Ouija: Origin of Evil

Ouija: Origin of Evil
This is my shocked face.

I “missed” (if that is the right word) the 2014 film “Ouija,” based on the pretend-satanic board game beloved by imaginative adolescents since time immemorial. It got almost nothing but bad reviews, and I’ll take my colleagues at their collective word. So the prequel, “Ouija: Origin of Evil” — from “Oculus” and “Hush” director Mike Flanagan and co-writer Jeff Howard — is a pleasant, creepy surprise, a stylish funhouse that, like Flanagan’s other films, finds new life in old scenarios.

The setting is 1967 Los Angeles, where young widow Alice Zander (Elizabeth Reaser) runs a fake medium business out of her home (her very old, very large home, the sort of home that probably has a tragic history). Aided by her daughters, teenage Lina (Annalise Basso) and 9-year-old Doris (Lulu Wilson), Alice sweetly bilks gullible sad people out of their money by pretending to contact their dead loved ones, but she believes she’s ultimately doing good by helping them find closure. Lina suggests introducing a Ouija board into the act, maybe use some magnets to move the planchette around and really give customers a thrill. Imagine everyone’s surprise when little Doris exhibits prodigy-level Ouija use and actually summons spirits — including, possibly, her own father (played in flashbacks by Michael Weaver).

Well! Now business is REALLY booming! There are downsides, though. Lina moves from skepticism to fear when she sees how Doris becomes a channel for these spirits; Doris, for her part, enjoys communing with her new “friends” and is happy to do their bidding. Father Tom (Henry Thomas), the top priest at the girls’ Catholic school, is concerned for a number of reasons, not all of them theological. Alice is flabbergasted to be in contact with her dead husband, convinced of the spirits’ authenticity and unaware of the effect they’re having on Doris.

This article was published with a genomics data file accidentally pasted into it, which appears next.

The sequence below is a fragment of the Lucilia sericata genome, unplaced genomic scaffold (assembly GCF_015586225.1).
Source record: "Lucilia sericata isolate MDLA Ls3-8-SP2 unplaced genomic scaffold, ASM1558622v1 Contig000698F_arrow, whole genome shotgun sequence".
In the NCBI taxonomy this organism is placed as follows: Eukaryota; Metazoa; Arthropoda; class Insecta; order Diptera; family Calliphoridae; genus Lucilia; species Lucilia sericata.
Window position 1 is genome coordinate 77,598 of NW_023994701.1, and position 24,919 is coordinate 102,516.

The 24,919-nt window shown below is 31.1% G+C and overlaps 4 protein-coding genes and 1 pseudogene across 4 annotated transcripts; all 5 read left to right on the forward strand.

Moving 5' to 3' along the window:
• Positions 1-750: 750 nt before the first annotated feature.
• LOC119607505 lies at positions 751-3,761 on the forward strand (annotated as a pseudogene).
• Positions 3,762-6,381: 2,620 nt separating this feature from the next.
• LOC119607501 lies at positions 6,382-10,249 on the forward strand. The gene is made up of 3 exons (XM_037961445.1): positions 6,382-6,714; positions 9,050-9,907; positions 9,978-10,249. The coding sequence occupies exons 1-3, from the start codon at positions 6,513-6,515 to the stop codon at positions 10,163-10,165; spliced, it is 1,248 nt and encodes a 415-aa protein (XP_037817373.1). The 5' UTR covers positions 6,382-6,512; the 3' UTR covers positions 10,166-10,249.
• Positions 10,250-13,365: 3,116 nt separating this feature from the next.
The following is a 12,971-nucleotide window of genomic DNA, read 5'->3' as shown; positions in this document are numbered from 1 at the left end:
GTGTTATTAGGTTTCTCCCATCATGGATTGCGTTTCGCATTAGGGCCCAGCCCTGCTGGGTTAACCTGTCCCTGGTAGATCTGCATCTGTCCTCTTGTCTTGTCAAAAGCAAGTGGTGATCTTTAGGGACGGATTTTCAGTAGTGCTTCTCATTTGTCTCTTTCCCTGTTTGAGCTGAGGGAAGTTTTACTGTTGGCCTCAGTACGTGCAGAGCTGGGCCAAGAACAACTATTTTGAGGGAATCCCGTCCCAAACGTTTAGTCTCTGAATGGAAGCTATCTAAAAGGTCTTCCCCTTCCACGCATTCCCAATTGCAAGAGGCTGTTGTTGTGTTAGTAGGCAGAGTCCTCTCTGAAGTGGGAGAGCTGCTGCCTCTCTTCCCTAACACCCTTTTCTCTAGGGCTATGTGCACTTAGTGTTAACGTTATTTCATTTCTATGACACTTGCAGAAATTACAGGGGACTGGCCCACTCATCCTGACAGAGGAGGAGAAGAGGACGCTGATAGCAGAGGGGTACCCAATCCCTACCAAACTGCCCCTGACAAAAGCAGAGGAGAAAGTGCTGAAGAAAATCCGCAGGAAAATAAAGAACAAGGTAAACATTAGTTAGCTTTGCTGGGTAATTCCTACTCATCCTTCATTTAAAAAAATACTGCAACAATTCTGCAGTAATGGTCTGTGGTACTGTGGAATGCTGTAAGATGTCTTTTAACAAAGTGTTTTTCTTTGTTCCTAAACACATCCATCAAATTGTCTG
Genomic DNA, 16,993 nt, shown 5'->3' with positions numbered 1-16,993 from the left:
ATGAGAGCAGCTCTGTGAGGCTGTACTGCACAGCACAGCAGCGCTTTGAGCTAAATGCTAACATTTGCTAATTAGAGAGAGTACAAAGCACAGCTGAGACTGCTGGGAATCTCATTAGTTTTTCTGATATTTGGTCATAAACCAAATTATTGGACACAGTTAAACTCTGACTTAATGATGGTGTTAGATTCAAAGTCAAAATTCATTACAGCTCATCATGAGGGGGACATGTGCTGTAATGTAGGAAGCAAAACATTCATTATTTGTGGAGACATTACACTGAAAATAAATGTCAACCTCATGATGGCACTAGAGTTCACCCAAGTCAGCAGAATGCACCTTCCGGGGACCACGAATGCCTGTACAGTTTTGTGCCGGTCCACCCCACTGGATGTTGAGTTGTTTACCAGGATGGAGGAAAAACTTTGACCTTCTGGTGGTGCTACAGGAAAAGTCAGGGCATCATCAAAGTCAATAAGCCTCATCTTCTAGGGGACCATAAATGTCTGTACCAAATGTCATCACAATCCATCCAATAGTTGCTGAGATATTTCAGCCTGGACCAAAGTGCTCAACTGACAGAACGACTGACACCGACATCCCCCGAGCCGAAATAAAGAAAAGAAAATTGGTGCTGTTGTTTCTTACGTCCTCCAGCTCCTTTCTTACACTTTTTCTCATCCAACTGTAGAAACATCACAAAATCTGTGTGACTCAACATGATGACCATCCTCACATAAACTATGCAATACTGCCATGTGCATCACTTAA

Flanagan, an inventive filmmaker with a sharp eye (he’s also the movies’s editor), revels in the variety of opportunities afforded by the premise: haunted house, creepy kids, demonic possession, malevolent spirits — all the old standbys. He uses atmospheric music (by The Newton Brothers) and excellent sound design (by Trevor Gates) to amplify tension, avoids cheap jump scares, and rewards attentive viewing with blink-and-you-miss-them glimpses of lurking spirits. The dialogue is above-average, including a ghastly monologue from adorable li’l Doris about what it’s like to be strangled.

Flanagan is also committed to the retro vibe, in ways both in obvious (the old-style Universal logo and title card) and not-so-obvious: burn marks where the reel changes would be, reliance on the type of filmmaking equipment and techniques that were in use 45 years ago, and a shunning of gore, sex, and nastiness. He wants to scare and delight us, not shock or nauseate us. For a lot of filmmakers, being hired to make a prequel to a minor horror hit would be an excuse to phone it in. Flanagan took the challenge and came up with something more meticulously spooky than almost every other horror film this year.

(Note: Though it is a prequel, “Origin of Evil” works just fine as a standalone story. If you saw “Ouija,” you’ll see the connections. If you didn’t, don’t worry about it. Worry about the evil spirits that are going to follow you home.)

B+ (1 hr., 39 min.; PG-13, a lot of spookiness and terror, and a little profanity.)